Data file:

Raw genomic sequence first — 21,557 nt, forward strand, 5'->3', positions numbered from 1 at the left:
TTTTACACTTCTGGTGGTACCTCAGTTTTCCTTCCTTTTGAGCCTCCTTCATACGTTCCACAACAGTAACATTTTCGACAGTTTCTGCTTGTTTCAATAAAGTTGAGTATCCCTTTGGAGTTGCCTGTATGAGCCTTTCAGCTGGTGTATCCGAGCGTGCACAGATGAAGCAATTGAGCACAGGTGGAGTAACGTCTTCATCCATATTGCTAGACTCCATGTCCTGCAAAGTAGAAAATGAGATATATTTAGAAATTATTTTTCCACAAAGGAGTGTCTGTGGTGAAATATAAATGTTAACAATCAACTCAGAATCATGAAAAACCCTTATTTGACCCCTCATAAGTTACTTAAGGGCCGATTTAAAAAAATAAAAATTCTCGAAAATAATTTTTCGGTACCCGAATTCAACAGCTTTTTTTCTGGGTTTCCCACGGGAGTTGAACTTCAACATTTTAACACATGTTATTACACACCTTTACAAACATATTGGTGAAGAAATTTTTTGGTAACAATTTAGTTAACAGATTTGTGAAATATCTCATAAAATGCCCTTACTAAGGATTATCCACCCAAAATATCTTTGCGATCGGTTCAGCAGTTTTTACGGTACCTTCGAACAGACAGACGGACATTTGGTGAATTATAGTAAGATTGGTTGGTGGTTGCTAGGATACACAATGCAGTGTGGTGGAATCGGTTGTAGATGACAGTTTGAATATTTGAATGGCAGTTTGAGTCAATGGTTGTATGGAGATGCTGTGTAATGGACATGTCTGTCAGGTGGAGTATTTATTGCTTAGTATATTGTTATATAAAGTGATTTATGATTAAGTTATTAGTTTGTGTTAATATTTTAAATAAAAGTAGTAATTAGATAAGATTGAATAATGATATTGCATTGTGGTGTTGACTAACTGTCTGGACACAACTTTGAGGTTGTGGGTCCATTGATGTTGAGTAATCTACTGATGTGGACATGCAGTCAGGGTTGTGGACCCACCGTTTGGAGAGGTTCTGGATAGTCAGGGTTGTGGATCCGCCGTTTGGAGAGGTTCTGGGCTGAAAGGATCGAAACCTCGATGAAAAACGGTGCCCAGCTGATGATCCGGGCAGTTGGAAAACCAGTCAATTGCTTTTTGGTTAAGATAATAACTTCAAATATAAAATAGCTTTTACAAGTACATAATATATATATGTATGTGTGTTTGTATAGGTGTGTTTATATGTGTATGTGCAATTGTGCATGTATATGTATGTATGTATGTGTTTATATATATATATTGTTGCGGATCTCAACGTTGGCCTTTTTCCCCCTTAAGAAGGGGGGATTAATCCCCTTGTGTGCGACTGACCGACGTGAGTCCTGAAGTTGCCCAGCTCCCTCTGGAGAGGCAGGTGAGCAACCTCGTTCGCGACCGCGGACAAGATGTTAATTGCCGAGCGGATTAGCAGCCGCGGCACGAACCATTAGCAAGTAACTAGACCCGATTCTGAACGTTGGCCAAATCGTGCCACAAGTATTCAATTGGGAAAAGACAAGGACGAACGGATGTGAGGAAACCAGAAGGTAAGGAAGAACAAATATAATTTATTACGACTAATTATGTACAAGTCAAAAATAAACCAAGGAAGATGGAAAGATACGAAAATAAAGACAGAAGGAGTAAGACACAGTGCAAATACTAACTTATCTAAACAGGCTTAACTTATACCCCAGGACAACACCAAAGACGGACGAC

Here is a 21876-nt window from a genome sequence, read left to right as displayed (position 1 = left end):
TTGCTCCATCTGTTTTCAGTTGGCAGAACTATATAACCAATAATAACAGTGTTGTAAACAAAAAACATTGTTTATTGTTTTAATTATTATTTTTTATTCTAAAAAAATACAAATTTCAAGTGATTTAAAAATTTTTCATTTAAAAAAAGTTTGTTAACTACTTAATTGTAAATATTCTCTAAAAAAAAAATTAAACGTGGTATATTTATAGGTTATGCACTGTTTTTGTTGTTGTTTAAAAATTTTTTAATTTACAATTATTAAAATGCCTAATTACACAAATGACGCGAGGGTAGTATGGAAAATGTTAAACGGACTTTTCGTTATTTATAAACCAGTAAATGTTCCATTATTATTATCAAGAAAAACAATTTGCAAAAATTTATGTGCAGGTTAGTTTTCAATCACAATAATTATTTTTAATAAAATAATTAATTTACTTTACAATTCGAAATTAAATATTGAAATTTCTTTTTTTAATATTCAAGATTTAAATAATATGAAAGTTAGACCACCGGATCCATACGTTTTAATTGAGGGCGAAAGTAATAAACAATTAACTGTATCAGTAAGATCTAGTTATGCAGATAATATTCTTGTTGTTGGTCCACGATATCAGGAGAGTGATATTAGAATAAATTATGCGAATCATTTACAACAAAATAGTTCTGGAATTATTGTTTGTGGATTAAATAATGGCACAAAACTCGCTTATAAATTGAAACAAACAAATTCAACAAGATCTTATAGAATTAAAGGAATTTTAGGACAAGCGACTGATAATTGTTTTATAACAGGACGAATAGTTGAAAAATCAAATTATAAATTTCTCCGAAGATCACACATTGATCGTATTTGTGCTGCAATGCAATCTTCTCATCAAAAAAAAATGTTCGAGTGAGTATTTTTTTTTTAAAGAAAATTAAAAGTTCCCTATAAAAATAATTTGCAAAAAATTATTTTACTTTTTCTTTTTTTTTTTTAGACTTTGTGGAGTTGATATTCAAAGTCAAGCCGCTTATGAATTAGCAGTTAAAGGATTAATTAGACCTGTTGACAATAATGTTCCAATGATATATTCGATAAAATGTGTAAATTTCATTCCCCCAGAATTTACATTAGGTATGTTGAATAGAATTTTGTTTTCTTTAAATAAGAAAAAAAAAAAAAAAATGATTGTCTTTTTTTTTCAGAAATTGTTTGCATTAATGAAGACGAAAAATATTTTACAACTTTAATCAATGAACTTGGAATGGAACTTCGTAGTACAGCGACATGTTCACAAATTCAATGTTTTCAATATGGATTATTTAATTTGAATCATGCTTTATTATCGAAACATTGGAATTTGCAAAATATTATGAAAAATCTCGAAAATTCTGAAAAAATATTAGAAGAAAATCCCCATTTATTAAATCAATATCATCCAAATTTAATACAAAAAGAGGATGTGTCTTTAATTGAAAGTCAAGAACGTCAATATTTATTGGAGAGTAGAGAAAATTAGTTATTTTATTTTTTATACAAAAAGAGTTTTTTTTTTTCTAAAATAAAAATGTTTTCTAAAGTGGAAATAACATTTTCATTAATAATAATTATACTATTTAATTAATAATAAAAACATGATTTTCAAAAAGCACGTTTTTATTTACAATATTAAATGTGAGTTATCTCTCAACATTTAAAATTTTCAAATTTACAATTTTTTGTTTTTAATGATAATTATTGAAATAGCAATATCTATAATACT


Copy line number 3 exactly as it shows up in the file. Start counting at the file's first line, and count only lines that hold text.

Here is a 21876-nt window from a genome sequence, read left to right as displayed (position 1 = left end):